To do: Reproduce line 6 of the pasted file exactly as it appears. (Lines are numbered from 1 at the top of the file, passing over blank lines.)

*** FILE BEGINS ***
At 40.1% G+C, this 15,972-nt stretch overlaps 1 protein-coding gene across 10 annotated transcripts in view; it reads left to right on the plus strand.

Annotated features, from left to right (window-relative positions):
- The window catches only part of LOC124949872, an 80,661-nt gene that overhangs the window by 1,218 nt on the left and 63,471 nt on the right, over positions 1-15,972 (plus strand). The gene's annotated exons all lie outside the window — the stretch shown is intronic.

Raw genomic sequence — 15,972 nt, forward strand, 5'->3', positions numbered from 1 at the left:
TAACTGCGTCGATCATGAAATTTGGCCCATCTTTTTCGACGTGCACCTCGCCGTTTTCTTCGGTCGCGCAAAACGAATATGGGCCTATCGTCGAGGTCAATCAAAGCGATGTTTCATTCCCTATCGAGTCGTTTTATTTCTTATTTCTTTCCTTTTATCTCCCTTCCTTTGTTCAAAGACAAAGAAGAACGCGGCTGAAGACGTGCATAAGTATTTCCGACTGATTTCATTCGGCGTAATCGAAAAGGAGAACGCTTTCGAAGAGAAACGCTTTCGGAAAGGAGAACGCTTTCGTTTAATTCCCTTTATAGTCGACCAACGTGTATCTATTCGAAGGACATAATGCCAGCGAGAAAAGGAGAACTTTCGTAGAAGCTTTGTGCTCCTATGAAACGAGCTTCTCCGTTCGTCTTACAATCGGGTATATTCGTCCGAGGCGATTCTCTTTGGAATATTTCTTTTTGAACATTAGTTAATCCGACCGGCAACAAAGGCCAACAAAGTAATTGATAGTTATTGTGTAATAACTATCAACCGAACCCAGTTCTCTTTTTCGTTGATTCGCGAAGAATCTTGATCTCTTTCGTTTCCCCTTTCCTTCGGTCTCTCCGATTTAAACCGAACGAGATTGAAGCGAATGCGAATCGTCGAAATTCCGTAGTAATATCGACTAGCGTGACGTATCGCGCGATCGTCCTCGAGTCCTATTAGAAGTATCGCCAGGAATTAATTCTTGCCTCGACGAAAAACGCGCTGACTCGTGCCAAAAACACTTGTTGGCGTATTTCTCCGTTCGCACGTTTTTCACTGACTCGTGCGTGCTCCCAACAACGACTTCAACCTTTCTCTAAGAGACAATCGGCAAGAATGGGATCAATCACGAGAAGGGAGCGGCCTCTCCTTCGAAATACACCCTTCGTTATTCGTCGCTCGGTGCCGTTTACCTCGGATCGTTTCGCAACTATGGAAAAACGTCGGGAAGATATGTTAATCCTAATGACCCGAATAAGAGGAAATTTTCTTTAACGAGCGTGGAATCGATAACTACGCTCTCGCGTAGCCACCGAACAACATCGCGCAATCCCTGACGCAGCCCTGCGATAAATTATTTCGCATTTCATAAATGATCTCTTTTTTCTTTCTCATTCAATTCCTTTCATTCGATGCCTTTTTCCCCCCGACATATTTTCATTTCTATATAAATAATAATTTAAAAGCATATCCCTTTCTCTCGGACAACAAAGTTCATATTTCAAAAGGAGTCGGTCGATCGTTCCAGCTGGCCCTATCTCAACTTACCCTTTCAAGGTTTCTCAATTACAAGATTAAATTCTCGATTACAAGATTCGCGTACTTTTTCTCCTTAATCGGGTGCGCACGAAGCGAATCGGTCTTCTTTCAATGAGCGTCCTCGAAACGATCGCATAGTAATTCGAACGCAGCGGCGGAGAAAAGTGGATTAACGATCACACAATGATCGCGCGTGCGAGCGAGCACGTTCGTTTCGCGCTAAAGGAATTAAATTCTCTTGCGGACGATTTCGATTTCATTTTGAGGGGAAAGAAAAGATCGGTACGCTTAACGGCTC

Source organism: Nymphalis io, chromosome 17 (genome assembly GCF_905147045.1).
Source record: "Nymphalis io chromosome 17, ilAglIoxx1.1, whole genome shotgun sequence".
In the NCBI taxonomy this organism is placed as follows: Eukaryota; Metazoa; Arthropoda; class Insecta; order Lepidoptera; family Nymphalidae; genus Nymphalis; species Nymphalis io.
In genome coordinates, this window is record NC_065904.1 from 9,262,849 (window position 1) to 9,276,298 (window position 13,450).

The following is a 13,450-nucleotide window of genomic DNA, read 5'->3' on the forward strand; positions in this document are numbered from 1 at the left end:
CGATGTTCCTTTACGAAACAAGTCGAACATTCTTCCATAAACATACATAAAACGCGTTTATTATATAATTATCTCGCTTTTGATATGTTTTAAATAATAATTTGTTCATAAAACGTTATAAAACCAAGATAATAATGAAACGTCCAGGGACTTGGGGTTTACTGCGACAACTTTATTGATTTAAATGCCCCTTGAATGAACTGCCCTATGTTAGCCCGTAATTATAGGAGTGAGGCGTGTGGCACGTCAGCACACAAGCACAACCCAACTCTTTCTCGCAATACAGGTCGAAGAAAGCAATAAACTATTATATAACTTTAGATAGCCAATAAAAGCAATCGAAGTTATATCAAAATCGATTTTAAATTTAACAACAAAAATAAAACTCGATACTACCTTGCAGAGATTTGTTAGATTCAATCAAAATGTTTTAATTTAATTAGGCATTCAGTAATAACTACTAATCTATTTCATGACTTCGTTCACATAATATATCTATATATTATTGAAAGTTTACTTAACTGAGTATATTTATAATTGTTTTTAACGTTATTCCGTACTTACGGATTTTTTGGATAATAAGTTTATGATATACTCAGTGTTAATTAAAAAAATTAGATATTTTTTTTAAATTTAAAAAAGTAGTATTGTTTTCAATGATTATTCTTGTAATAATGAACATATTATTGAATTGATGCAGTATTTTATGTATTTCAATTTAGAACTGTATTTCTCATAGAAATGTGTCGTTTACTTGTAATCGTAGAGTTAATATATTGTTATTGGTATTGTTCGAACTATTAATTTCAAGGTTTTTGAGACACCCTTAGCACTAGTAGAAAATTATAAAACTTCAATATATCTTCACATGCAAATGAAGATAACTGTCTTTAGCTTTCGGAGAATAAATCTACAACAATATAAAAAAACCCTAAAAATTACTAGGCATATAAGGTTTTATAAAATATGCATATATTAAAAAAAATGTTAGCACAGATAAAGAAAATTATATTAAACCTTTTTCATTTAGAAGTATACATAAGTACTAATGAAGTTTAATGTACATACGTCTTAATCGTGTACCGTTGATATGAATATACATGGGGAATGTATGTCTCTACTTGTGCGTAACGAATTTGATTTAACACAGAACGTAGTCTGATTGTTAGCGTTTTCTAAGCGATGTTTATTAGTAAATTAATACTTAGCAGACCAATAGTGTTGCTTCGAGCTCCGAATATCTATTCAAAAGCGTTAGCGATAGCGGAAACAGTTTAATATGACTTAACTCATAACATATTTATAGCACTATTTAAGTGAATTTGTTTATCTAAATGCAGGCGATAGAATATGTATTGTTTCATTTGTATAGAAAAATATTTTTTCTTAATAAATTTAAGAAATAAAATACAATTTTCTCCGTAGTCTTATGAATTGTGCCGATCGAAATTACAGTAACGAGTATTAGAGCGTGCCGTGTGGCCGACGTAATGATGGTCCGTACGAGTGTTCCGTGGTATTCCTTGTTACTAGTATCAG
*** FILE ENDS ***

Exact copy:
Source organism: Nymphalis io, chromosome 17 (genome assembly GCF_905147045.1).